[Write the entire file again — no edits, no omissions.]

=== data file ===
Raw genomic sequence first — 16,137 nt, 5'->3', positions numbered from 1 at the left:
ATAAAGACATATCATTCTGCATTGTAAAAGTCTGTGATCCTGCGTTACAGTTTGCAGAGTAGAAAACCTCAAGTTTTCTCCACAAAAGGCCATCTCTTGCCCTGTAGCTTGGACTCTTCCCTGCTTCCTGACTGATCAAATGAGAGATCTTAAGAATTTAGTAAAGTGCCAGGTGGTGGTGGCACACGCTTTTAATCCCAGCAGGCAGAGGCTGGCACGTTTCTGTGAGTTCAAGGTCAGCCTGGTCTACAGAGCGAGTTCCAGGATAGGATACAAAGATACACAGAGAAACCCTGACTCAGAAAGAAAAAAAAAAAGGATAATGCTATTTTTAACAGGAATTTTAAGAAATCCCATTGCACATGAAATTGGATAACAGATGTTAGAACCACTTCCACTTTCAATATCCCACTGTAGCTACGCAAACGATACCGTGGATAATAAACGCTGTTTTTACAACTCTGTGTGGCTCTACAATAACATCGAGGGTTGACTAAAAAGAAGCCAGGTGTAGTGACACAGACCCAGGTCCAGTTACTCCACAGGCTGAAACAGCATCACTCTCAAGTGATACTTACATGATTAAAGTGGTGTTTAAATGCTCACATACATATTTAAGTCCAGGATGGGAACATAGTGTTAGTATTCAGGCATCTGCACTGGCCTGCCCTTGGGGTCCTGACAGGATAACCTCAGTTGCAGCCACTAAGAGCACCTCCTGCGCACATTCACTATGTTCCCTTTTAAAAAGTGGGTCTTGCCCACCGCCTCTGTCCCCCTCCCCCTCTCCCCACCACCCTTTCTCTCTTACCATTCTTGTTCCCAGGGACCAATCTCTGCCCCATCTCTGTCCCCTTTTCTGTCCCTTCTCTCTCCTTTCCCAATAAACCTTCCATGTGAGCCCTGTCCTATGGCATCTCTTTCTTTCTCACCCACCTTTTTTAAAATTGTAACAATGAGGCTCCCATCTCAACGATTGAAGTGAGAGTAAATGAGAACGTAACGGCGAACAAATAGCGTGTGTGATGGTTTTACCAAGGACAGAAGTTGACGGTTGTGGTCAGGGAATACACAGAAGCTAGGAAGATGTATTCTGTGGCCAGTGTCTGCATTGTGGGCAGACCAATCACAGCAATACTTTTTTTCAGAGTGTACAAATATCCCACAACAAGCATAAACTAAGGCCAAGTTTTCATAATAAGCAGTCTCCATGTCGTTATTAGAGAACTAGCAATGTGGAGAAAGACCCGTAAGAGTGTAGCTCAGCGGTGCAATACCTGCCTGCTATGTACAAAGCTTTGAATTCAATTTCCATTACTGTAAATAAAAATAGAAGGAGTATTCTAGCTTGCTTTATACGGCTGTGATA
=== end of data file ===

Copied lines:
Raw genomic sequence first — 16,137 nt, 5'->3', positions numbered from 1 at the left:
ATAAAGACATATCATTCTGCATTGTAAAAGTCTGTGATCCTGCGTTACAGTTTGCAGAGTAGAAAACCTCAAGTTTTCTCCACAAAAGGCCATCTCTTGCCCTGTAGCTTGGACTCTTCCCTGCTTCCTGACTGATCAAATGAGAGATCTTAAGAATTTAGTAAAGTGCCAGGTGGTGGTGGCACACGCTTTTAATCCCAGCAGGCAGAGGCTGGCACGTTTCTGTGAGTTCAAGGTCAGCCTGGTCTACAGAGCGAGTTCCAGGATAGGATACAAAGATACACAGAGAAACCCTGACTCAGAAAGAAAAAAAAAAAGGATAATGCTATTTTTAACAGGAATTTTAAGAAATCCCATTGCACATGAAATTGGATAACAGATGTTAGAACCACTTCCACTTTCAATATCCCACTGTAGCTACGCAAACGATACCGTGGATAATAAACGCTGTTTTTACAACTCTGTGTGGCTCTACAATAACATCGAGGGTTGACTAAAAAGAAGCCAGGTGTAGTGACACAGACCCAGGTCCAGTTACTCCACAGGCTGAAACAGCATCACTCTCAAGTGATACTTACATGATTAAAGTGGTGTTTAAATGCTCACATACATATTTAAGTCCAGGATGGGAACATAGTGTTAGTATTCAGGCATCTGCACTGGCCTGCCCTTGGGGTCCTGACAGGATAACCTCAGTTGCAGCCACTAAGAGCACCTCCTGCGCACATTCACTATGTTCCCTTTTAAAAAGTGGGTCTTGCCCACCGCCTCTGTCCCCCTCCCCCTCTCCCCACCACCCTTTCTCTCTTACCATTCTTGTTCCCAGGGACCAATCTCTGCCCCATCTCTGTCCCCTTTTCTGTCCCTTCTCTCTCCTTTCCCAATAAACCTTCCATGTGAGCCCTGTCCTATGGCATCTCTTTCTTTCTCACCCACCTTTTTTAAAATTGTAACAATGAGGCTCCCATCTCAACGATTGAAGTGAGAGTAAATGAGAACGTAACGGCGAACAAATAGCGTGTGTGATGGTTTTACCAAGGACAGAAGTTGACGGTTGTGGTCAGGGAATACACAGAAGCTAGGAAGATGTATTCTGTGGCCAGTGTCTGCATTGTGGGCAGACCAATCACAGCAATACTTTTTTTCAGAGTGTACAAATATCCCACAACAAGCATAAACTAAGGCCAAGTTTTCATAATAAGCAGTCTCCATGTCGTTATTAGAGAACTAGCAATGTGGAGAAAGACCCGTAAGAGTGTAGCTCAGCGGTGCAATACCTGCCTGCTATGTACAAAGCTTTGAATTCAATTTCCATTACTGTAAATAAAAATAGAAGGAGTATTCTAGCTTGCTTTATACGGCTGTGATA